by kate on November 24th, 2011
We receive many queries about tea and its caffeine content. Unfortunately for the curious tea-drinker, there are innumerable myths circulating regarding tea and caffeine, usually propagated in internet forums. Nigel Melican, one of the world’s foremost tea experts, has written the definitive article on tea and caffeine, and we have summarised the main points below.
There are many factors that affect the caffeine content in tea, and they are not dependent solely on the type of tea
Caffeine content in tea varies according to growing environment, processing methods, season, and even which specific bush the tea is picked from, therefore caffeine levels vary naturally within every type of tea and levels in different types can overlap. For example, black tea and green tea made from the same leaf from the same bushes on the same day will have virtually the same caffeine level.
White tea is not caffeine-free
Many people beleive that white tea is caffeine-free. This is simply not true. All tea (from the Cameilia Sinensis family) contains caffeine. Furthermore, tea made of buds and leaf tips (such as White Silver Needle Tea) contains higher levels of caffeine than a leaf-only tea such as Pouchong Green Tea (but this does not mean that all white tea is higher in caffeine than all green tea).
There are some generalisations we can make about caffeine levels in different types of tea, but they are not rules
Whilst there is no such thing as a typical caffeine content for each type of tea, on the whole white tea will have a slightly higher caffeine content than green tea, and black tea will have a slightly higher caffeine content than white tea. But these are not binding rules.
As Nigel Melican proves in his article, caffeine content in tea varies due to so many different factors that any caffeine percentage given for a type of tea can only ever be accurate to one snapshot point in time. Furthermore, information about every single factor that affects caffeine levels is not available to the tea producer and the seller, making accurate caffeine level statements nigh on impossible.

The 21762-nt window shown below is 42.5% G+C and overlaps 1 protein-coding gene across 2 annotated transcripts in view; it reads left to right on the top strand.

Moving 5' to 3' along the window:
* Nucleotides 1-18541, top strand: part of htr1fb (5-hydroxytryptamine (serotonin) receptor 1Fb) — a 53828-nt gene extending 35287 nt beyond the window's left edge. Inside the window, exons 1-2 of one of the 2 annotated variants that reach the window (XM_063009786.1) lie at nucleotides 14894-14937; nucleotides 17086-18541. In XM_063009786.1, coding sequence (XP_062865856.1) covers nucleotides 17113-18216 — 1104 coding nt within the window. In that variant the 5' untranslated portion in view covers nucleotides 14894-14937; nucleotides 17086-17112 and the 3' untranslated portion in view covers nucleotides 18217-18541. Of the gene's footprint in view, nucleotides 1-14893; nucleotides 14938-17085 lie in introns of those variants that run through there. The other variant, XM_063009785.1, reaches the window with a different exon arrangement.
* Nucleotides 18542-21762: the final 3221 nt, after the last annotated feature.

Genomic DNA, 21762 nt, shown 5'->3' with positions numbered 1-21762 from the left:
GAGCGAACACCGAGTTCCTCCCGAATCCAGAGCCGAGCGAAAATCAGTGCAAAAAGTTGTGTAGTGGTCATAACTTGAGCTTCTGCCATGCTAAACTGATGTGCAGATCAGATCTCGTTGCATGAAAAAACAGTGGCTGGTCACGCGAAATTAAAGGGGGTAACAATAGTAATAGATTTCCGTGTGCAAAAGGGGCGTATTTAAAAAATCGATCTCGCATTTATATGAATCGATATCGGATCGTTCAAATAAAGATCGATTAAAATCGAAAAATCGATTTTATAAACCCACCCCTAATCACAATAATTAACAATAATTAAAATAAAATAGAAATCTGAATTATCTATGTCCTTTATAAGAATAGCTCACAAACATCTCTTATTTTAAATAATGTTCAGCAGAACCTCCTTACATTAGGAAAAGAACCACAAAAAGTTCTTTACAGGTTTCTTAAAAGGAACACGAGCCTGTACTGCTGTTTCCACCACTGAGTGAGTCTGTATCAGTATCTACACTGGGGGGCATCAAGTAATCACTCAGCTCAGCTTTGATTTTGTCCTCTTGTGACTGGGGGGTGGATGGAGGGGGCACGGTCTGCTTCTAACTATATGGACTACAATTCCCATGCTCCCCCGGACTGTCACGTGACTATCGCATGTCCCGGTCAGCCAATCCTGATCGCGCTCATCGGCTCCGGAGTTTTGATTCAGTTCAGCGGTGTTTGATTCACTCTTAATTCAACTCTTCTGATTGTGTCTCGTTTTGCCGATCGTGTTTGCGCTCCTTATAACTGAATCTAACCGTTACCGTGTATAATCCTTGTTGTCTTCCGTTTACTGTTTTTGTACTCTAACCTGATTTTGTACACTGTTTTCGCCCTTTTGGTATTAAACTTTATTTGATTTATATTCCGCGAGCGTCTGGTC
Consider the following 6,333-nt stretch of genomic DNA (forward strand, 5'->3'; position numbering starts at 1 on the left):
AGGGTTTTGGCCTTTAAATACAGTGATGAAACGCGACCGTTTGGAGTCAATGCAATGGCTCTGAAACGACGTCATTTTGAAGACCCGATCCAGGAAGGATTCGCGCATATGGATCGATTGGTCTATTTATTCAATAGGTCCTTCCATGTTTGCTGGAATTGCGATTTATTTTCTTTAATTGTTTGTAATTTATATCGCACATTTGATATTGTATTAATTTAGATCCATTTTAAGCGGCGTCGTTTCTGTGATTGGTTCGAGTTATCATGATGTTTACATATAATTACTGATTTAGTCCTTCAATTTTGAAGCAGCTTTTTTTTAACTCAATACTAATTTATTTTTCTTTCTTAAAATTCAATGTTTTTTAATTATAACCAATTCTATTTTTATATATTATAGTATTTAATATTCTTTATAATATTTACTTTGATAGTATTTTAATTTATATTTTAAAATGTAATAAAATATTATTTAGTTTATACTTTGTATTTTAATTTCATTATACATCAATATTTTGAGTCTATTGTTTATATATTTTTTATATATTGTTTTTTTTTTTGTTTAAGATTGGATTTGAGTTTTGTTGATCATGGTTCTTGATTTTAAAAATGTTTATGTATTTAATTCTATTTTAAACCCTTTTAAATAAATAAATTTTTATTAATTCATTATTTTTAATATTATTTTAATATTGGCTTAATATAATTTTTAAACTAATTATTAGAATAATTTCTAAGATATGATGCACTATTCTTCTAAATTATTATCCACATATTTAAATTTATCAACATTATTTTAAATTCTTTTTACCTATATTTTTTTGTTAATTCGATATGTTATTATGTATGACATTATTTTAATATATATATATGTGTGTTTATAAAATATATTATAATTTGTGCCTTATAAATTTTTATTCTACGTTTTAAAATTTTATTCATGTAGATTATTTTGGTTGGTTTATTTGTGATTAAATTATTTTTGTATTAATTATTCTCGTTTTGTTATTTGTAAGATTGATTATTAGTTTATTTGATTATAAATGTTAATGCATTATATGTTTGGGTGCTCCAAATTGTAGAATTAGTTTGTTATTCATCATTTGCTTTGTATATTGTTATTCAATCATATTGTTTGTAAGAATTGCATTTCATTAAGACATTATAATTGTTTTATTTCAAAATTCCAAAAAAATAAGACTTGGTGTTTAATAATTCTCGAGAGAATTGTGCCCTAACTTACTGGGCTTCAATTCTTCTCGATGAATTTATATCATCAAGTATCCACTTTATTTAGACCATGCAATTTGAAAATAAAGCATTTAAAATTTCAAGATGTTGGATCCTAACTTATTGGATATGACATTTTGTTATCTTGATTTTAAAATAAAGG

You cannot decaffinate tea by washing it in hot water for 30 seconds
A popular internet myth states that you can rid tea of 80% of its caffeine by rinsing it with hot water for 30 seconds. Whilst decaffination can be achieved by washing tea, a 1996 study showed that to remove 80% of the caffeine you would have to wash your tea for at least 8 minutes, in the process draining it of any flavour it may have had. Therefore, a 30 second wash would leave at least 90% of the caffeine remaining.
Tea contains another physiologically active compound: theanine
Theanine is an amino-acid that has a calming effect on the mind. Nigel Melican suspects that the presence of this compound means that the body reacts more gently to the caffeine in tea than the caffeine in coffee. In addition, the caffeine in tea binds with tea polyphenols when it is steeping. This is a natural complexing process that results in a slower and more gentle uptake into the stomach and the brain. This is why, generally speaking, most people experience less of a caffeine ‘rush’ from tea than from coffee.
A note: All tea contains caffeine
All tea that is derived from the Camelia Sinensis plant, or a varietal of it, will contain caffeine. Only herbal tissanes (e.g. peppermint, chamomile) that are derived from other species of plant may be classed as naturally caffeine free (although they are often referred to as ‘herbal tea’). All decaffeinated teas (be they hot water washed or solvent extracted) have some caffeine remaining.
To read Nigel Melican’s full article, click here